Etiopathology of Europe's Sick Man: Worker Flows in Germany, 1959-2016
Benjamin Hartung (),
Philip Jung () and
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Benjamin Hartung: University of Bonn
No 10341, IZA Discussion Papers from Institute of Labor Economics (IZA)
We provide new estimates on worker flow rates in and out of unemployment for Germany covering the last six decades. In the 1980s, Germany emerged as the sick man of Europe with a labor market characterized by persistently high unemployment rates. We attribute a substantial fraction of the rise in unemployment to a dramatic increase in inflow rates compared to the 1960s. Germany's recovery started in the mid-2000s after the Hartz reforms, when inflow rates persistently decreased. Comparing the German and U.S. labor market during recessions uncovers a striking similarity between the recent financial crisis in the U.S. and the German recession in the 1980s. We relate these findings to existing theories on labor market differences between the U.S. and Germany.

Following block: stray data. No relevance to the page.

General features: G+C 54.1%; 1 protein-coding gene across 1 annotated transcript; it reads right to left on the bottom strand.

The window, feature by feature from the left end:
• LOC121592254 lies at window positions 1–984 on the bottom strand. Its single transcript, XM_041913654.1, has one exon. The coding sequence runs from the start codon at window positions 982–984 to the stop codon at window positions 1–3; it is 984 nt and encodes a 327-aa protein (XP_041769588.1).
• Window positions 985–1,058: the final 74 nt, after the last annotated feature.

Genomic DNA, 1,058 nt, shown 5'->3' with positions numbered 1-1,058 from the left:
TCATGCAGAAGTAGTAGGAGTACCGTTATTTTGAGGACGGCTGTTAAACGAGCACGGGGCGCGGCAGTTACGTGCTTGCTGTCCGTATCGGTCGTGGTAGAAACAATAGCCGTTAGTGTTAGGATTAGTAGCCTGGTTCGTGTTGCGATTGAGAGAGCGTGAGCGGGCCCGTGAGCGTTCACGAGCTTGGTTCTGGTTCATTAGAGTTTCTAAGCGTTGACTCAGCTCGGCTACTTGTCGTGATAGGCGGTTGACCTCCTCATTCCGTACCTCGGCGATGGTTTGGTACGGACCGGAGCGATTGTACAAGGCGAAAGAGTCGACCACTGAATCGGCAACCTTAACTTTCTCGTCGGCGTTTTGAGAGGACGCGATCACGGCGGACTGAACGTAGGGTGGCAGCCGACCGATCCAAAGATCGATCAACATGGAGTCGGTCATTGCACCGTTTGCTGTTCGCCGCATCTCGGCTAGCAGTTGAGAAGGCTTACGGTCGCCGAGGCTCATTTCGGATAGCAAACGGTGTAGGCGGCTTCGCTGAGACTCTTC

Keywords: labor market dynamics; worker flows; Germany (search for similar items in EconPapers)
JEL-codes: J63 J64 (search for similar items in EconPapers)
Pages: 12 pages
New Economics Papers: this item is included in nep-eur and nep-ias
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